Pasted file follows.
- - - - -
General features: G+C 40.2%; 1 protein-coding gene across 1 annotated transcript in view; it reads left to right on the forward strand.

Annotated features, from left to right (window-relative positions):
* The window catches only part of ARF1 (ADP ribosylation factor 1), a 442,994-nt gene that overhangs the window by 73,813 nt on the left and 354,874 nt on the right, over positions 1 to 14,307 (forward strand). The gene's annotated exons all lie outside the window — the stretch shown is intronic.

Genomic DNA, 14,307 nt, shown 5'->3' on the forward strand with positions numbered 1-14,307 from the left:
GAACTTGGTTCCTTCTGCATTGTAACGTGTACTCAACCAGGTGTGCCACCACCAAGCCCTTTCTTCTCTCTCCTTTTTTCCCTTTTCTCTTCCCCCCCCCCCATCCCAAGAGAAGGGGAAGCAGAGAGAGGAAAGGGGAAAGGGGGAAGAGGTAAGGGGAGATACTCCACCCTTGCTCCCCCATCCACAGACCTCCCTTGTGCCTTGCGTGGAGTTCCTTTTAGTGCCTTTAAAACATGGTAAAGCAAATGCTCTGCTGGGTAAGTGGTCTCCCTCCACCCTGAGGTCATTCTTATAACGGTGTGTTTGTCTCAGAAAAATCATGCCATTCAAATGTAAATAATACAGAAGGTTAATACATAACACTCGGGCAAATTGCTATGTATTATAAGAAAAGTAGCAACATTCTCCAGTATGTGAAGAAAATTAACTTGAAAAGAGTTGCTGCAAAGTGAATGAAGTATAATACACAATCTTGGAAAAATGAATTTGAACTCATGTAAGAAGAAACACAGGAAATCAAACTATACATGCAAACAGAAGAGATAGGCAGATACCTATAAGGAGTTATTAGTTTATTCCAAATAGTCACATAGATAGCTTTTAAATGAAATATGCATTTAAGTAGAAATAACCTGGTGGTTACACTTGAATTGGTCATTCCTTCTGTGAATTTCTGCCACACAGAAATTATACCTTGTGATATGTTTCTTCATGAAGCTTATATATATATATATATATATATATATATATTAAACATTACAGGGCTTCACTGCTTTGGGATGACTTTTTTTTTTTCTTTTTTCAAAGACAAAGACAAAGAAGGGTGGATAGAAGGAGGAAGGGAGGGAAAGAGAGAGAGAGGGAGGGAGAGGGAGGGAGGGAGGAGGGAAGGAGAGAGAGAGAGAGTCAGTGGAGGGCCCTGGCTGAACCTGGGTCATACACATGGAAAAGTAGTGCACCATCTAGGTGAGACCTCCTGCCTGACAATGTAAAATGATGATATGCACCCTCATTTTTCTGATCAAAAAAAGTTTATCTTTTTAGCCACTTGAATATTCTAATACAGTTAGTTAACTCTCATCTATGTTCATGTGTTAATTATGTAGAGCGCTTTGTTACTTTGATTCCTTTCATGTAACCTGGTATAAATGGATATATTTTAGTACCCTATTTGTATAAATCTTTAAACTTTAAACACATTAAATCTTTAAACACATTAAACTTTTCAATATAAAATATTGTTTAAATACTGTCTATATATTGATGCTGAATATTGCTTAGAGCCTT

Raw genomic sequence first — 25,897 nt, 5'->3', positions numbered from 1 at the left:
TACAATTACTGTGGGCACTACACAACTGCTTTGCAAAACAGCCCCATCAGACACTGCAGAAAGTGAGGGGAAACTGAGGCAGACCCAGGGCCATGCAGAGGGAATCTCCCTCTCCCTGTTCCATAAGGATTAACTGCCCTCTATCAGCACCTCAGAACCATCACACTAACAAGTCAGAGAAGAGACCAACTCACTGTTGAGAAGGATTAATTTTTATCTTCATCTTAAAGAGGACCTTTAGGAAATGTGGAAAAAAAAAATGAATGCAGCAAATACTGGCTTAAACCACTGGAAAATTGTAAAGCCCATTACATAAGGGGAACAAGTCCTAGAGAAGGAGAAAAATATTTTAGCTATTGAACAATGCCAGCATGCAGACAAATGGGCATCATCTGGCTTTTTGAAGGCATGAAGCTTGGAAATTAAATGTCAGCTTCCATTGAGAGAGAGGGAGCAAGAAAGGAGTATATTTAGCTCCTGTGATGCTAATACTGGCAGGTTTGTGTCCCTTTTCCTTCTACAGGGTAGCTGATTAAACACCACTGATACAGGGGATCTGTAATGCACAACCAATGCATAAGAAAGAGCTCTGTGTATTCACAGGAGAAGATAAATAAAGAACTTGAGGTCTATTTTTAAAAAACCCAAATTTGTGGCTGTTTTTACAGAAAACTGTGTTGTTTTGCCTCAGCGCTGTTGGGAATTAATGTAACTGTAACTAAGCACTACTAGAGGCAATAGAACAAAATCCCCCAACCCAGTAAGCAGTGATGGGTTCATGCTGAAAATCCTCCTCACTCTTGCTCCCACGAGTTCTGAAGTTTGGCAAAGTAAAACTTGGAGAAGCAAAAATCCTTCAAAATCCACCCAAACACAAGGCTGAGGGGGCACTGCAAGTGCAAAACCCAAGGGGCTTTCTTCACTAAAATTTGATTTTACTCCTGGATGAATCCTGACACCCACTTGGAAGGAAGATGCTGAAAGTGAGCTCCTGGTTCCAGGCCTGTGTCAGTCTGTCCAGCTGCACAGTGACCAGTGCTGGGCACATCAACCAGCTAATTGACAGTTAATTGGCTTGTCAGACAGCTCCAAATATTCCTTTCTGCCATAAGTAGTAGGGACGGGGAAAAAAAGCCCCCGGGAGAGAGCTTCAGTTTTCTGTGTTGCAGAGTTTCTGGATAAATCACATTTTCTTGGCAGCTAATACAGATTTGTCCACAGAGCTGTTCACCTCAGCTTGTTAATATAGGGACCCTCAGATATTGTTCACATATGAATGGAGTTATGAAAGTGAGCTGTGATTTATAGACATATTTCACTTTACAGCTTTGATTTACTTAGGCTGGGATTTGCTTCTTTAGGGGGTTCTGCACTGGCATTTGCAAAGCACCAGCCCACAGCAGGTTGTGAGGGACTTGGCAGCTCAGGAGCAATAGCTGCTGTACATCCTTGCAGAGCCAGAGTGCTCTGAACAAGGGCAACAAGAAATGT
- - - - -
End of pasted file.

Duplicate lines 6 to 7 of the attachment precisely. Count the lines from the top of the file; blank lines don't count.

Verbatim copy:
Raw genomic sequence first — 25,897 nt, 5'->3', positions numbered from 1 at the left:
TACAATTACTGTGGGCACTACACAACTGCTTTGCAAAACAGCCCCATCAGACACTGCAGAAAGTGAGGGGAAACTGAGGCAGACCCAGGGCCATGCAGAGGGAATCTCCCTCTCCCTGTTCCATAAGGATTAACTGCCCTCTATCAGCACCTCAGAACCATCACACTAACAAGTCAGAGAAGAGACCAACTCACTGTTGAGAAGGATTAATTTTTATCTTCATCTTAAAGAGGACCTTTAGGAAATGTGGAAAAAAAAAATGAATGCAGCAAATACTGGCTTAAACCACTGGAAAATTGTAAAGCCCATTACATAAGGGGAACAAGTCCTAGAGAAGGAGAAAAATATTTTAGCTATTGAACAATGCCAGCATGCAGACAAATGGGCATCATCTGGCTTTTTGAAGGCATGAAGCTTGGAAATTAAATGTCAGCTTCCATTGAGAGAGAGGGAGCAAGAAAGGAGTATATTTAGCTCCTGTGATGCTAATACTGGCAGGTTTGTGTCCCTTTTCCTTCTACAGGGTAGCTGATTAAACACCACTGATACAGGGGATCTGTAATGCACAACCAATGCATAAGAAAGAGCTCTGTGTATTCACAGGAGAAGATAAATAAAGAACTTGAGGTCTATTTTTAAAAAACCCAAATTTGTGGCTGTTTTTACAGAAAACTGTGTTGTTTTGCCTCAGCGCTGTTGGGAATTAATGTAACTGTAACTAAGCACTACTAGAGGCAATAGAACAAAATCCCCCAACCCAGTAAGCAGTGATGGGTTCATGCTGAAAATCCTCCTCACTCTTGCTCCCACGAGTTCTGAAGTTTGGCAAAGTAAAACTTGGAGAAGCAAAAATCCTTCAAAATCCACCCAAACACAAGGCTGAGGGGGCACTGCAAGTGCAAAACCCAAGGGGCTTTCTTCACTAAAATTTGATTTTACTCCTGGATGAATCCTGACACCCACTTGGAAGGAAGATGCTGAAAGTGAGCTCCTGGTTCCAGGCCTGTGTCAGTCTGTCCAGCTGCACAGTGACCAGTGCTGGGCACATCAACCAGCTAATTGACAGTTAATTGGCTTGTCAGACAGCTCCAAATATTCCTTTCTGCCATAAGTAGTAGGGACGGGGAAAAAAAGCCCCCGGGAGAGAGCTTCAGTTTTCTGTGTTGCAGAGTTTCTGGATAAATCACATTTTCTTGGCAGCTAATACAGATTTGTCCACAGAGCTGTTCACCTCAGCTTGTTAATATAGGGACCCTCAGATATTGTTCACATATGAATGGAGTTATGAAAGTGAGCTGTGATTTATAGACATATTTCACTTTACAGCTTTGATTTACTTAGGCTGGGATTTGCTTCTTTAGGGGGTTCTGCACTGGCATTTGCAAAGCACCAGCCCACAGCAGGTTGTGAGGGACTTGGCAGCTCAGGAGCAATAGCTGCTGTACATCCTTGCAGAGCCAGAGTGCTCTGAACAAGGGCAACAAGAAATGT